The Dutch Blue Lovebird is a beautiful blue mutation of the Peach-faced Lovebird, and runs a close second in popularity to the lovely Lutino Lovebird, a yellow mutation of the Peach-faced. This little bird has all the wonderful charm and characteristics of the Peach-faced, being active, playful, and amusing. They are intelligent little birds and make a wonderful companion and friend.

   The Dutch Blue Lovebirds are very social and love companionship. Their natural behavior is to live closely with a companion so are often kept with another lovebird. Though they make a very fine and affectionate pet when hand-raised, they will need a lot of attention if kept singly. Most are kept in pairs to satisfy their considerable need for constant companionship, mutual preening, and socialization.

Scientific Classification


Scientific Name

Agapornis roseicollis var.


The Dutch Blue Lovebird is a mutation of the Peach-faced Lovebird. It is very similar to the white-faced blue Lovebird as both these birds have a reduced amount of the red and yellow pigments in their feathers.
   The Dutch Blue Lovebird, which originated in Holland in about 1963, can be distinguished from the Whitefaced Blue as it has a slightly creamy colored face and a solid orange band across the forehead. While the Whitefaced Blue Lovebird, originating in the early 1980’s, has a pure white face and only a faint (if any) orange tinge to it’s forehead. Both birds have greenish-blue in the general plumage and bright blue feathers on the rump and onto the upper part of the tail.
   Another mutation that is very similar to the Dutch Blue Lovebird is the Seagreen Lovebird. It is half Dutch Blue and half Whitefaced Blue and has essentially the same head and facial coloration as the Dutch Blue, but has a more greenish general plumage.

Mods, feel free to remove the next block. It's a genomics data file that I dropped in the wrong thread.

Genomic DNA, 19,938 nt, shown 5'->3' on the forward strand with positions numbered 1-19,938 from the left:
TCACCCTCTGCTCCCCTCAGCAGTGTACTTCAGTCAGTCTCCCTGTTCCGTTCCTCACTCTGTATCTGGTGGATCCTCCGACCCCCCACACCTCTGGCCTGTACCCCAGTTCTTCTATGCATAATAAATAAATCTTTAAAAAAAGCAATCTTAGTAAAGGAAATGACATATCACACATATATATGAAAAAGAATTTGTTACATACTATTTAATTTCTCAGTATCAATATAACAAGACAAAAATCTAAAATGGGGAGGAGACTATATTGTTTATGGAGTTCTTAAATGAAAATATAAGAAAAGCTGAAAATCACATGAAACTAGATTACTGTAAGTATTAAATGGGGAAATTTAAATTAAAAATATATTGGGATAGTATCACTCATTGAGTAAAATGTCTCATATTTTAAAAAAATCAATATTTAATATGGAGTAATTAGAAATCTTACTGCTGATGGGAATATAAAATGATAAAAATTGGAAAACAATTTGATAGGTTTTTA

Size – Weight

The Dutch Blue Lovebird will get up to about 6″ – 7″ (16 – 18 cm) in length.

Care and feeding

   A roomy cage is required as lovebirds are very active. If you have a tame pet that is kept in a small cage, it needs to be let out for extended periods to fly about. Your pet they will enjoy a variety of seeds, fruits, vegetables, and commercial pellets.

Social Behaviors

A lovebird is a very social bird with it’s companion, and it is generally thought to be essential for their good health and happiness that they be kept in pairs rather than singly. They can, however, be aggressive towards other birds in an aviary setting.


Loves to fly, climb, and play. Provide lots of room and lots of toys.


The Dutch Blue Lovebird is excellent for the beginning breeder. These birds will breed well in either colonies or in a single pair, and have the same behaviors as the Peach-faced Lovebird. When you provide them with a nest box, be sure to also provide lots of willow twigs, palm fronds, or other nesting materials as they will build a small nest of their own inside of the nest box. They will carry the nesting materials between their back and rump feathers.
   The hen will lay four to five eggs which are incubated for about 23 days. The young fledge (leave the nest) in about 30 to 38 days but will still be dependent until about 43 days. When they become independent, remove the young to their own housing.

Potential Problems

This bird has a moderate but metallic shriek and can be somewhat noisy for parts of the day.


  The Dutch Blue Lovebird is very popular and is readily available.

Featured Image Credit: Cheng Wei, Shutterstock